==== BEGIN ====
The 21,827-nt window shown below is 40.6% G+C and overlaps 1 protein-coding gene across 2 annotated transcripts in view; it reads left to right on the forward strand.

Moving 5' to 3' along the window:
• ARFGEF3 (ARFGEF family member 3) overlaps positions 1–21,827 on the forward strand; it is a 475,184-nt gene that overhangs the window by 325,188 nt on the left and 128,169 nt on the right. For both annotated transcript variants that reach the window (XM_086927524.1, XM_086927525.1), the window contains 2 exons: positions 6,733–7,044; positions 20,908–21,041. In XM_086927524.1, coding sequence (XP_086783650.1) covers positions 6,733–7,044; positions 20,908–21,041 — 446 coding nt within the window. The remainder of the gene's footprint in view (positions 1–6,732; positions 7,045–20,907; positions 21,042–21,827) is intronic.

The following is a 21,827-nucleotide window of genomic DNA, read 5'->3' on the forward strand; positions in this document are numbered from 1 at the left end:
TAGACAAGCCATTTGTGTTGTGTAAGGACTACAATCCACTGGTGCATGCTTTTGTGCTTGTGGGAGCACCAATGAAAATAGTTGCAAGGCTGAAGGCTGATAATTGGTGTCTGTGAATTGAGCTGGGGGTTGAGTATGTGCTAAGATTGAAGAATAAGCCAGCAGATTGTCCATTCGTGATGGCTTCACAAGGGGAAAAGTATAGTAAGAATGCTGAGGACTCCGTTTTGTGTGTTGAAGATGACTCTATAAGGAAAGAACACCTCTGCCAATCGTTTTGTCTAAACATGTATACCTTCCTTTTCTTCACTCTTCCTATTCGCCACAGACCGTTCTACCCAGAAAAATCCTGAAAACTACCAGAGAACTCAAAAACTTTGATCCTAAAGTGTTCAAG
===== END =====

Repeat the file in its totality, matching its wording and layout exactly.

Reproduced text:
The 21,827-nt window shown below is 40.6% G+C and overlaps 1 protein-coding gene across 2 annotated transcripts in view; it reads left to right on the forward strand.

Moving 5' to 3' along the window:
• ARFGEF3 (ARFGEF family member 3) overlaps positions 1–21,827 on the forward strand; it is a 475,184-nt gene that overhangs the window by 325,188 nt on the left and 128,169 nt on the right. For both annotated transcript variants that reach the window (XM_086927524.1, XM_086927525.1), the window contains 2 exons: positions 6,733–7,044; positions 20,908–21,041. In XM_086927524.1, coding sequence (XP_086783650.1) covers positions 6,733–7,044; positions 20,908–21,041 — 446 coding nt within the window. The remainder of the gene's footprint in view (positions 1–6,732; positions 7,045–20,907; positions 21,042–21,827) is intronic.

The following is a 21,827-nucleotide window of genomic DNA, read 5'->3' on the forward strand; positions in this document are numbered from 1 at the left end:
TAGACAAGCCATTTGTGTTGTGTAAGGACTACAATCCACTGGTGCATGCTTTTGTGCTTGTGGGAGCACCAATGAAAATAGTTGCAAGGCTGAAGGCTGATAATTGGTGTCTGTGAATTGAGCTGGGGGTTGAGTATGTGCTAAGATTGAAGAATAAGCCAGCAGATTGTCCATTCGTGATGGCTTCACAAGGGGAAAAGTATAGTAAGAATGCTGAGGACTCCGTTTTGTGTGTTGAAGATGACTCTATAAGGAAAGAACACCTCTGCCAATCGTTTTGTCTAAACATGTATACCTTCCTTTTCTTCACTCTTCCTATTCGCCACAGACCGTTCTACCCAGAAAAATCCTGAAAACTACCAGAGAACTCAAAAACTTTGATCCTAAAGTGTTCAAG